Flyers

Finally with his age group, German Rubtsov now eyeing bigger things

Finally with his age group, German Rubtsov now eyeing bigger things

VOORHEES, N.J. — Ask any prospect at Flyers development camp what their goals come September’s NHL training camp are and it’s hard to find an offbeat answer.

“It’s a trick question, right?” German Rubtsov said last Friday through an interpreter, Flyers skating coach Slava Kouznetsov. “Everybody wants to play in the NHL.”

When training camp breaks in October, the Flyers have three options for Rubtsov:

The 2016 first-round pick can play in the NHL.

He can return to the Chicoutimi Saguenéens of the QMJHL.

Or he can play in the AHL since the Flyers drafted him out of Russia.

“Playing in Chicoutimi, I felt comfortable,” he said. “Every game was a point or point plus, thanks to my partners as well. Before that, I played KHL. I think I’m ready to try the league.”

Which league?

The league,” Rubtsov said. “Big.”

The 19-year-old Rubtsov likely won't be donning the orange and black in the fall. That should not come to a surprise to anyone.

With the drafting Nolan Patrick last month and the arrival of Oskar Lindblom from Sweden, the forward competition is already as competitive as it’s been in a while.

Even with the 51 combined games Rubtsov played in 2016-17 between the KHL, MHL, QMJHL and 2017 IIHF World Junior Championships, more minor league seasoning will be needed.

Whether that will be in Chicoutimi or Lehigh Valley remains unanswered for now.

“I don’t know the answer to that,” Flyers general manager Ron Hextall said. “To me, it’s not fair to make a decision predetermined right now, ‘OK, he’s going here, he’s going there.’

“We’ll leave that door open in terms of NHL. I’d probably say it’s a long shot. But American League or junior, we’ll see as we go along here where the best place for him to develop is.”

Rubtsov attended his first development camp last weekend. He was unable to attend last summer’s camp because of his contract obligations with the KHL’s HC Vityaz.

There was some controversy surrounding Rubtsov and the Russian under-18 team prospects going into the 2016 NHL draft. Team Russia was banned from the 2016 IIHF World Junior Championships because of a meldonium doping scandal.

After being drafted, Rubtsov insisted that he and his teammates unknowingly took a banned substance. Hextall further investigated the situation and still felt comfortable selecting the center, who also had two years left on his contract with Vityaz.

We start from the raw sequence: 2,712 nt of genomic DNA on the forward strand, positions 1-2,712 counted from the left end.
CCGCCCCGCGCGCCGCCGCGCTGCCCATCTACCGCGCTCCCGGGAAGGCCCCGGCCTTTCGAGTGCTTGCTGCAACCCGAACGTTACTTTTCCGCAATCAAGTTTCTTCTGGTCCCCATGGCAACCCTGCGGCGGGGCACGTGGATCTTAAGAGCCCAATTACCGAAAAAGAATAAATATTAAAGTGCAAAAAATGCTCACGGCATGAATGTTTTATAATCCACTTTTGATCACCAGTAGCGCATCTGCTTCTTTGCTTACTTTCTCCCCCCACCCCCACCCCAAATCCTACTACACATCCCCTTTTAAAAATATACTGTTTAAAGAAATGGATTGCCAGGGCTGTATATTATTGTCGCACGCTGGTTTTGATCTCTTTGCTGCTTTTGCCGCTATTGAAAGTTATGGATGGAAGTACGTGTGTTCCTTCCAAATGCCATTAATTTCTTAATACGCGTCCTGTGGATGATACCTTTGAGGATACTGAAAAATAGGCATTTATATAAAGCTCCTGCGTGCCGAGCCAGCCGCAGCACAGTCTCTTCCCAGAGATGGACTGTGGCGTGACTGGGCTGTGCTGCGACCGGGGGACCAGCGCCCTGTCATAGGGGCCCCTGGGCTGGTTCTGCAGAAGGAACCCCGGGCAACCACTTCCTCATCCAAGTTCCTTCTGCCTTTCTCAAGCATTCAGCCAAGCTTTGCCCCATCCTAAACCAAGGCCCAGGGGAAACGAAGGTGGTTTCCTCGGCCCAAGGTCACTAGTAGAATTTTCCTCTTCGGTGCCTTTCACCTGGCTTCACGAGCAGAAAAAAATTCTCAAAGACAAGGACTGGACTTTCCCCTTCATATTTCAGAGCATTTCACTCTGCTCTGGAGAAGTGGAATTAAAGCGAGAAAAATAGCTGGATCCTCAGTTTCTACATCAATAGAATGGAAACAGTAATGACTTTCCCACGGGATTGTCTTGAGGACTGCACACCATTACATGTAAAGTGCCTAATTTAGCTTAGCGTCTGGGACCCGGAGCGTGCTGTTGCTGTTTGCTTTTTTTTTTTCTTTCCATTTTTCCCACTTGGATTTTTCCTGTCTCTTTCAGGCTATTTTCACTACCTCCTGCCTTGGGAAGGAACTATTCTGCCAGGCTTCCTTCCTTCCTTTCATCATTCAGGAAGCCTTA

The original plan was for Rubtsov to stay in the KHL until his contract expired before coming to North America, but he struggled in the KHL and was too advanced for the MHL.

Eventually, Rubtsov’s agent, Mark Gandler, negotiated a release from his contract with Vityaz on Jan. 9, and Rubtsov joined the Saguenéens, who owned his CHL rights.

Rubtsov didn’t debut with Chicoutimi until Jan. 19 because of a broken nose.

“The moving to the United States was the first thing,” Rubtsov said. “In Chicoutimi, the first couple of games were not comfortable. Then everything came to normal.

“I feel comfortable. Being in the United States before and playing in Canada helped, so I’m feeling pretty comfortable [now] and everything is pretty much good.”

The difference between the Rubtsov in the KHL and the Rubtsov in the QMJHL was noticable. He struggled to get minutes in the KHL, averaging 6:33 in 15 games and failed to register a point. He had just five shots and won 31.8 percent of his faceoffs.

He was a point-per-game player in the MHL, a Russian junior league, recording 15 points in 15 games with the Russkie Vityazi Chekhov. That was the player he resembled more in the Q.
 
Rubtsov made an immediate impact with the Saguenéens. He picked up two assists and fired six shots on goal in his first game, and he picked up nine points in his first six games.
 
“When you see a kid playing with his peers, it’s a lot different than playing in the KHL,” Hextall said. “You saw it a little bit with Ruby. Ruby goes from KHL and all of a sudden, he goes to Chicoutimi with his own age group and you’re like, ‘Woah.’
 
“We certainly weren’t surprised by that.”
 
The Chekhov, Russia, native missed Chicoutimi’s final six games of the regular season and then its postseason because of a fractured hand. He finished his brief QMJHL stint with racking up 22 points in 16 games — nine goals, five power-play markers, 13 assists with six multi-point games and was held scoreless just three times.
 
Last season, Rubtsov dealt with a broken nose and a fractured hand at the end of the campaign. He said he dealt with injuries in the KHL as well and played through them.
 
“I played until I wasn’t able to hold the stick,” Rubtsov said. “When the hand completely gave up that’s when I came [to Philadelphia for surgery].”
 
“That's kind of what you want," Hextall said. "You want guys who will push themselves and do what they can to try to be the best they can and try to help the team win. It certainly comes into the mix in terms of the character of a player and person.”
 
When the Flyers drafted Rubtsov last summer, their forward prospect group was not as deep as it is now. Hextall added seven forwards in 2016, including five of his first six picks. Last month, he added seven more, including three in the top 35.
 
So the question with Rubtsov, does he still project as a center with the Flyers? He played both center and wing last season in Chicoutimi. The versatility at his age is attractive.
 
“There are certain guys in the middle you want to move out of the middle because when they get to the NHL level, maybe their sense isn’t quite high enough or their size or there’s a blemish,” Hextall said. “He doesn’t have that blemish. He’s a smart player, he skates well.
 
“He’s going to be big and strong enough in a couple years. He’s going to be one of those guys truly who’s going to be really good in the middle and we may want to keep him there.”

Devils reportedly interested in former Flyers head coaches Peter Laviolette, John Stevens

Devils reportedly interested in former Flyers head coaches Peter Laviolette, John Stevens